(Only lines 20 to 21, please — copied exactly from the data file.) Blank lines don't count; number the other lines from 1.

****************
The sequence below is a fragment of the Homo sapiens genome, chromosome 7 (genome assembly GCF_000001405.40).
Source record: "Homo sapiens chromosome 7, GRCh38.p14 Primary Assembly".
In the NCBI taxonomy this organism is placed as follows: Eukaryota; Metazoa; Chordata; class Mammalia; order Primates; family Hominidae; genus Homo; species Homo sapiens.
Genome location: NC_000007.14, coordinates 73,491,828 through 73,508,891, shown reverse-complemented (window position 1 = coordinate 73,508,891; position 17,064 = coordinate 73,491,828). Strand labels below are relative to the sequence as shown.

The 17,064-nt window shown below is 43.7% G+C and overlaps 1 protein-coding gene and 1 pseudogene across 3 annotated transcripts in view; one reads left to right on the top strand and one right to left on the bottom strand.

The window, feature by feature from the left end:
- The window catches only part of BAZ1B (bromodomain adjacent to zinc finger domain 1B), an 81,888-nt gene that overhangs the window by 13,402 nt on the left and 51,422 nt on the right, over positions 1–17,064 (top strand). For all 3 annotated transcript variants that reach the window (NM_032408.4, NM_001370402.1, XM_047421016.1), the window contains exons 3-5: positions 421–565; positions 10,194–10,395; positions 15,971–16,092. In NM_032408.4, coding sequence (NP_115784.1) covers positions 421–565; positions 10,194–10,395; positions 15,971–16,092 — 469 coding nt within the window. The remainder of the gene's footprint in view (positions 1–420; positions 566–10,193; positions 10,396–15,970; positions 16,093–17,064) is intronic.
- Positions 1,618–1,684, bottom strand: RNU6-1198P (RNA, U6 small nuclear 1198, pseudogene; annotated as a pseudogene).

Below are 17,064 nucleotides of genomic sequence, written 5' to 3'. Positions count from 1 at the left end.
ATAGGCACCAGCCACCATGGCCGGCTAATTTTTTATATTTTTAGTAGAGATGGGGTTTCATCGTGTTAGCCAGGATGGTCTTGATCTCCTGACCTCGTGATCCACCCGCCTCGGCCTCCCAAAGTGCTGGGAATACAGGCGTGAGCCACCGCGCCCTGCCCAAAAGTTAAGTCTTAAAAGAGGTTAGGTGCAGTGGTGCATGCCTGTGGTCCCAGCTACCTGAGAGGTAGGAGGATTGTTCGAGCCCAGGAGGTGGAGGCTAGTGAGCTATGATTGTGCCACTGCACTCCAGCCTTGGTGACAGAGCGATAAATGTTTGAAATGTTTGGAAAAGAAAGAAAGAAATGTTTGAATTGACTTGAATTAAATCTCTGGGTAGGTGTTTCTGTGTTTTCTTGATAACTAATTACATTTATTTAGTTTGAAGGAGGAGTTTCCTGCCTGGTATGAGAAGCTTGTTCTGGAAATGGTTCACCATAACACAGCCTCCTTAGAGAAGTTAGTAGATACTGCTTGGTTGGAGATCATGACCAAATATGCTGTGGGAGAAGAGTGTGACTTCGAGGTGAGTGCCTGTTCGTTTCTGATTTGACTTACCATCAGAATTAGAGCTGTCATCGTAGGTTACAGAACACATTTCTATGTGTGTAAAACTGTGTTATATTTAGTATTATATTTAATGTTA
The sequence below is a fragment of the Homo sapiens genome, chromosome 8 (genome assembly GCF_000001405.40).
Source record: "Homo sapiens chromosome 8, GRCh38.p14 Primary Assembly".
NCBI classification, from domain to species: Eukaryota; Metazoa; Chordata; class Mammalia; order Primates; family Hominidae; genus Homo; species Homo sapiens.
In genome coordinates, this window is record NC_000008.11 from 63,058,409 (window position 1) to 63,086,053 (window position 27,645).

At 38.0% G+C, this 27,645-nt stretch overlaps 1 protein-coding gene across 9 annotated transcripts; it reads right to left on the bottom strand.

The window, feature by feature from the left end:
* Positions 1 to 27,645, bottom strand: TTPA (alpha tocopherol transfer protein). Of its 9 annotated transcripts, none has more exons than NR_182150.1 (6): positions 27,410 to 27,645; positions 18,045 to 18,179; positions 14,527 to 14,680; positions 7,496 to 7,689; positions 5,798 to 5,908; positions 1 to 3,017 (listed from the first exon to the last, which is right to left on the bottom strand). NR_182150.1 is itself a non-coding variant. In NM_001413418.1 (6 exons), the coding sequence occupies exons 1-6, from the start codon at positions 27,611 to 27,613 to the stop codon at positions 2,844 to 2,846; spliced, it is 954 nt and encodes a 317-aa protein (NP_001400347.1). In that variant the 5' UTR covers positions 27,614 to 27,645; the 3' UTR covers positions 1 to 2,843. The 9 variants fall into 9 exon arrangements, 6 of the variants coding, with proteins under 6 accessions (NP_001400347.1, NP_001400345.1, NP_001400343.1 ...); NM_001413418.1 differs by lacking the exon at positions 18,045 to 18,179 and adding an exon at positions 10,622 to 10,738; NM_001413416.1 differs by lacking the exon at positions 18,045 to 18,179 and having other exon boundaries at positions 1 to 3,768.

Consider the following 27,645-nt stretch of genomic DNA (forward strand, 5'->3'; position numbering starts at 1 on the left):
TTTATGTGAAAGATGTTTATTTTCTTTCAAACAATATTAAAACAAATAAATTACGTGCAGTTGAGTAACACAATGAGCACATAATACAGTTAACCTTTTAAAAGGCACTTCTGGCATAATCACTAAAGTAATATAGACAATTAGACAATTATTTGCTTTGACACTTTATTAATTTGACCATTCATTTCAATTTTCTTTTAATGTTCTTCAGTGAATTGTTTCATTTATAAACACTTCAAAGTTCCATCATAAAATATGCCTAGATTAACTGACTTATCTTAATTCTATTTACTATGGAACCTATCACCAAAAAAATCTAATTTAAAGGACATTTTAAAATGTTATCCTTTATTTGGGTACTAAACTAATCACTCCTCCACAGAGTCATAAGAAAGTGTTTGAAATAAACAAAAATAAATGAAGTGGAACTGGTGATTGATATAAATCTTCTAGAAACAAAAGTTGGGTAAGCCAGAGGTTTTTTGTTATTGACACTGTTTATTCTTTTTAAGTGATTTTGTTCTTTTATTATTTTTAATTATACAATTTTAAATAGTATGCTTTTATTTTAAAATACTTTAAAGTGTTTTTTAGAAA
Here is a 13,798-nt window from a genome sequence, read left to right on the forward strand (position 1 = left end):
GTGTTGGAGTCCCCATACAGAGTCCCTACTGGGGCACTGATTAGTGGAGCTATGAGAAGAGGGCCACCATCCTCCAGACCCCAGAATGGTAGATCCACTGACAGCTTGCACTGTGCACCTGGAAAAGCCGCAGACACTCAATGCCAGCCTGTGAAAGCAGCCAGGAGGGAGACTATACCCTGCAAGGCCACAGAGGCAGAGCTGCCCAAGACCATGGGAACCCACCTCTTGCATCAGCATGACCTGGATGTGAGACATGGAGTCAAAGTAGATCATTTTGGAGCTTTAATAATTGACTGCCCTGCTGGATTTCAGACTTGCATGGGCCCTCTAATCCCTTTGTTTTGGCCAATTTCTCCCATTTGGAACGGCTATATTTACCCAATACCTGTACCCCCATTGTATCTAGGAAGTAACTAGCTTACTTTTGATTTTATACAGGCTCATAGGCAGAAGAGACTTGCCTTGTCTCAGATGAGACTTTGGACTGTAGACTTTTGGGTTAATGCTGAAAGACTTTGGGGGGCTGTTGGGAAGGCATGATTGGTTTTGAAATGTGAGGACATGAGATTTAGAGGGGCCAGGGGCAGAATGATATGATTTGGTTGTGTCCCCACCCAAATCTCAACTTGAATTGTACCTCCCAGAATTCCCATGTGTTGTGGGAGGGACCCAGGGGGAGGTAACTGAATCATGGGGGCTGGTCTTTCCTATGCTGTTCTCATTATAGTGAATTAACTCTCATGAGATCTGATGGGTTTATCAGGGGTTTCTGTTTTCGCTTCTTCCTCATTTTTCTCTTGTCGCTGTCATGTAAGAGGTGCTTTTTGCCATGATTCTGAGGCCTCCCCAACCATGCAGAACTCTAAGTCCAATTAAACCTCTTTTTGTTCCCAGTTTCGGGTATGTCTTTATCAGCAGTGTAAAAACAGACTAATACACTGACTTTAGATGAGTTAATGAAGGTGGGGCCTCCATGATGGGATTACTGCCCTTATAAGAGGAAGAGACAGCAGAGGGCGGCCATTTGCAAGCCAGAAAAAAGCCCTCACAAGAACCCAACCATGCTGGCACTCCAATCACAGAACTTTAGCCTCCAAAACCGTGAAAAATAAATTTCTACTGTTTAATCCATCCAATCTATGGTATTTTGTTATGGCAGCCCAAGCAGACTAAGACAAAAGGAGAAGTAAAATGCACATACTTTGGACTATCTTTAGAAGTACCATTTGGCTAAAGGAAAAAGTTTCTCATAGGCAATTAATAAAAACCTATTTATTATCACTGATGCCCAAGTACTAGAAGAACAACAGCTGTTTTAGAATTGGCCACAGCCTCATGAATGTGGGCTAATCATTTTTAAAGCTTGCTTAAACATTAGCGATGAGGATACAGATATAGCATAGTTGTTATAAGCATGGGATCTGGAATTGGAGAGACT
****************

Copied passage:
Here is a 13,798-nt window from a genome sequence, read left to right on the forward strand (position 1 = left end):
GTGTTGGAGTCCCCATACAGAGTCCCTACTGGGGCACTGATTAGTGGAGCTATGAGAAGAGGGCCACCATCCTCCAGACCCCAGAATGGTAGATCCACTGACAGCTTGCACTGTGCACCTGGAAAAGCCGCAGACACTCAATGCCAGCCTGTGAAAGCAGCCAGGAGGGAGACTATACCCTGCAAGGCCACAGAGGCAGAGCTGCCCAAGACCATGGGAACCCACCTCTTGCATCAGCATGACCTGGATGTGAGACATGGAGTCAAAGTAGATCATTTTGGAGCTTTAATAATTGACTGCCCTGCTGGATTTCAGACTTGCATGGGCCCTCTAATCCCTTTGTTTTGGCCAATTTCTCCCATTTGGAACGGCTATATTTACCCAATACCTGTACCCCCATTGTATCTAGGAAGTAACTAGCTTACTTTTGATTTTATACAGGCTCATAGGCAGAAGAGACTTGCCTTGTCTCAGATGAGACTTTGGACTGTAGACTTTTGGGTTAATGCTGAAAGACTTTGGGGGGCTGTTGGGAAGGCATGATTGGTTTTGAAATGTGAGGACATGAGATTTAGAGGGGCCAGGGGCAGAATGATATGATTTGGTTGTGTCCCCACCCAAATCTCAACTTGAATTGTACCTCCCAGAATTCCCATGTGTTGTGGGAGGGACCCAGGGGGAGGTAACTGAATCATGGGGGCTGGTCTTTCCTATGCTGTTCTCATTATAGTGAATTAACTCTCATGAGATCTGATGGGTTTATCAGGGGTTTCTGTTTTCGCTTCTTCCTCATTTTTCTCTTGTCGCTGTCATGTAAGAGGTGCTTTTTGCCATGATTCTGAGGCCTCCCCAACCATGCAGAACTCTAAGTCCAATTAAACCTCTTTTTGTTCCCAGTTTCGGGTATGTCTTTATCAGCAGTGTAAAAACAGACTAATACACTGACTTTAGATGAGTTAATGAAGGTGGGGCCTCCATGATGGGATTACTGCCCTTATAAGAGGAAGAGACAGCAGAGGGCGGCCATTTGCAAGCCAGAAAAAAGCCCTCACAAGAACCCAACCATGCTGGCACTCCAATCACAGAACTTTAGCCTCCAAAACCGTGAAAAATAAATTTCTACTGTTTAATCCATCCAATCTATGGTATTTTGTTATGGCAGCCCAAGCAGACTAAGACAAAAGGAGAAGTAAAATGCACATACTTTGGACTATCTTTAGAAGTACCATTTGGCTAAAGGAAAAAGTTTCTCATAGGCAATTAATAAAAACCTATTTATTATCACTGATGCCCAAGTACTAGAAGAACAACAGCTGTTTTAGAATTGGCCACAGCCTCATGAATGTGGGCTAATCATTTTTAAAGCTTGCTTAAACATTAGCGATGAGGATACAGATATAGCATAGTTGTTATAAGCATGGGATCTGGAATTGGAGAGACT